cancer

TNM Classification of Malignant Tumors

"The classification of cancer by anatomic disease extent, i.e. stage, is the major determinant of appropriate treatment and prognosis. Stage is an increasingly important component of cancer surveillance and cancer control and an endpoint for the evaluation of the population-based screening and early detection efforts. The UICC has published the UICC TNM classification of malignant tumours for over 50 years. The UICC TNM classification is the internationally accepted standard for cancer staging.

Hierarchical Decimal Classification of Information Related to Cancer Research

"The classification may be used (1) to identify cancer research efforts supported by NCI in selected areas of research (at any general or specific level desired), (2) to store information related to cancer research and retrieve this information on request, and (3) to match interests of cancer research scientists against information in published articles so that scientists can receive copies of articles specifically related to their research (Selective Dissemination).

Cancer Biochemistry and Host-Tumor Interactions: A Decimal Classification

"This is a hierarchical decimal classification of information related to cancer biochemistry, to host-tumor interactions (including cancer immunology), and to occurrence of cancer in special types of animals and plants. It is a working draft of categories taken from an extensive classification of many fields of biomedical information. Because the classification identifies very small areas of cancer information, it can be used for precise matching of cancer researchers with useful documents or data in information systems, and for detailed analysis of large cancer research programs."

Cancer Etiology and Selected Aspects of Cancer Pathology: A Decimal Classification

"This is a hierarchical decimal classification of information related to various types of carcinogenesis (Chemical, viral, hormonal, radiation), cancer demography, and selected descriptive and 'in vitro' aspects of cancer pathology. It is a working draft of categories taken from an extensive classification of many fields of biomedical information.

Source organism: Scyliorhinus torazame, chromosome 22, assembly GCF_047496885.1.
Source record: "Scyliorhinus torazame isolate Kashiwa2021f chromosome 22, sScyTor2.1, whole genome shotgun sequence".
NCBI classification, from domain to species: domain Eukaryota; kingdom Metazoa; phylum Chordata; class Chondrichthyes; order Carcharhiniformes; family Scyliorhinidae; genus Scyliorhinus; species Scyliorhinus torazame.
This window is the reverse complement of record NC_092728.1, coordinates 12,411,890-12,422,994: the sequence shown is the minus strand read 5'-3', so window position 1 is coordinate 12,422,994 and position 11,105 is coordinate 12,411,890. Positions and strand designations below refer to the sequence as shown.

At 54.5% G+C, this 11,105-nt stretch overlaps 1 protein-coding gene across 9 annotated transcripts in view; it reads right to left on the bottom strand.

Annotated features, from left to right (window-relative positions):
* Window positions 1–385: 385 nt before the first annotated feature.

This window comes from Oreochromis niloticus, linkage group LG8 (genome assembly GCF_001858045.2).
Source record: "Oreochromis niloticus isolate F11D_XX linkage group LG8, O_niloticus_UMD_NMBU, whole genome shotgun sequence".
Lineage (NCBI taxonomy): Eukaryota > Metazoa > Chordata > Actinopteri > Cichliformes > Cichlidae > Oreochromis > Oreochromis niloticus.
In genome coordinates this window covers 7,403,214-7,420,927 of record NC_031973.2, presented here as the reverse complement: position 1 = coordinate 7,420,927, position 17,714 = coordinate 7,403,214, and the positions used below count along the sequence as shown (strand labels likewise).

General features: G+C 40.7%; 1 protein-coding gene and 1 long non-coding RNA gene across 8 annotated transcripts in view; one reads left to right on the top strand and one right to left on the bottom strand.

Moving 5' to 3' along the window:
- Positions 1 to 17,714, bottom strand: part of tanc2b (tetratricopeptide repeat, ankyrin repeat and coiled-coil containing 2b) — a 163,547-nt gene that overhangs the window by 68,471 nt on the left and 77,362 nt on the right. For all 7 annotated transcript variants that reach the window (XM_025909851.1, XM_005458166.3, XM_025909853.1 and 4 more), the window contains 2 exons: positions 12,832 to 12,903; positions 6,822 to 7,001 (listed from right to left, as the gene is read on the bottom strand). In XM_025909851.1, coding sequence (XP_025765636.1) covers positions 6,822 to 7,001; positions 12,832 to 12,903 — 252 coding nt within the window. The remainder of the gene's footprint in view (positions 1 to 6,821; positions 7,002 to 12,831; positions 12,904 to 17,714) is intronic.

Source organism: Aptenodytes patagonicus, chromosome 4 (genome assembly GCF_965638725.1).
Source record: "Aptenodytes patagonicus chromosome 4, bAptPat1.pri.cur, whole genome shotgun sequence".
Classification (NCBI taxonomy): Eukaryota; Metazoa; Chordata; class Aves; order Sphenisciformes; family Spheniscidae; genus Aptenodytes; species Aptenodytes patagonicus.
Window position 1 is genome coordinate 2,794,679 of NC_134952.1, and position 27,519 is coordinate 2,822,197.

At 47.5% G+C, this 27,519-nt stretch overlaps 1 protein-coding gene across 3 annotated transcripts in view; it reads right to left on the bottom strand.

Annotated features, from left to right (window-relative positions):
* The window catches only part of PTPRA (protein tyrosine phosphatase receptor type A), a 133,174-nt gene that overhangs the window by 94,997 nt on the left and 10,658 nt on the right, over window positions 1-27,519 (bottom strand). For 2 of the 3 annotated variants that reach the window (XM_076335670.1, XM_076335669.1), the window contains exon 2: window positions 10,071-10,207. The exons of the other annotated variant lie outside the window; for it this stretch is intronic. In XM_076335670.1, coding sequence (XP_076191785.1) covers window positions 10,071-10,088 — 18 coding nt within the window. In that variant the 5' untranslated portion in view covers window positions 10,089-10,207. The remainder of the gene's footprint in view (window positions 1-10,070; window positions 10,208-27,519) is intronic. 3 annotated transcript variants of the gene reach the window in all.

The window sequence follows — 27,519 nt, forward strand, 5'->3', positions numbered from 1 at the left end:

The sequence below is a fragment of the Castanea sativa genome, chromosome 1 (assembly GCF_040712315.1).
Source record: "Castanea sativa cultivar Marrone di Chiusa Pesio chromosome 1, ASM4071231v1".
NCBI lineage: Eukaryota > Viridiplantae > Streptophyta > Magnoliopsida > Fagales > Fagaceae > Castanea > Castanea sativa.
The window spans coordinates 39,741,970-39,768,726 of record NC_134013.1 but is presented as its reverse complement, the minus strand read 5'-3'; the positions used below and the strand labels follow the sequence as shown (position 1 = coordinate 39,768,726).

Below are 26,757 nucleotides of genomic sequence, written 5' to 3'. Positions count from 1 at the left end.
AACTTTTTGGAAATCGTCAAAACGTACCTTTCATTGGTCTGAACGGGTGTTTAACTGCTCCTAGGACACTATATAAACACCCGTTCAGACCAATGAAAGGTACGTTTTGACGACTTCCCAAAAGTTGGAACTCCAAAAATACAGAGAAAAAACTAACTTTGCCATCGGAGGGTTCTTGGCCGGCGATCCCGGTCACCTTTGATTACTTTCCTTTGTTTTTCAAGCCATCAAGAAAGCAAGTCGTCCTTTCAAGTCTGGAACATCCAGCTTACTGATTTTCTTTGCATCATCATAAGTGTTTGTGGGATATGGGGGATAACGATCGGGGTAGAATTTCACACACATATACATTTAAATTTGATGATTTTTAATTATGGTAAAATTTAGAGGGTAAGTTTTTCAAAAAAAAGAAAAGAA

WHO Classification of Tumours of the Central Nervous System

"A possibility of systematisation of cns-tumours is the distinction regarding the cellular origin, the cell composition and growth behavior, on which the classification of the World Health Organization (WHO) is based. The latest version dates from 2007, which established - compared to previous versions - mostly a precise adjustment of the diagnosis and which is only in some cases a complete makeover.

National Cancer Institute Thesaurus

"The NCI Thesaurus is a reference terminology and biomedical ontology used in a growing number of NCI and other systems. It covers vocabulary for clinical care, translational and basic research, and public information and administrative activities. The NCI Thesaurus provides definitions, synonyms, and other information on nearly 10,000 cancers and related diseases, 8,000 single agents and combination therapies, and a wide range of other topics related to cancer and biomedical research.

NanoParticle Ontology for Cancer Nanotechnology Research

"Data generated from cancer nanotechnology research are so diverse and large in volume that it is difficult to share and efficiently use them without informatics tools. In particular, ontologies that provide a unifying knowledge framework for annotating the data are required to facilitate the semantic integration, knowledge-based searching, unambiguous interpretation, mining and inferencing of the data using informatics methods.

Advancing Clinico-Genomic Trials on Cancer Master Ontology

"The intention of the ACGT Master Ontology (MO) is to represent the domain of cancer research and management in a computationally tractable manner. The ACGT MO is built being maintained, using the Protégé-OWL free open-source ontology editor, Version 4. It is written in OWL-DL and presented as an .owl file. The ACGT MO is re-using Basic Formal Ontology (BFO) as upper level and the OBO Relation Ontology."

International Classification of Childhood Cancer

"The classification of childhood cancer is based on tumor morphology and primary site with an emphasis on morphology rather than the emphasis on primary site for adults.
In the ICCC, there are certain combinations of histologies, behaviors, and/or sites that are not considered in the schema, and for these we have added a group for unknown ICCC, which includes in situ tumors and some malignant tumors. Therefore, when we produce all sites based on ICCC, we will exclude these cases."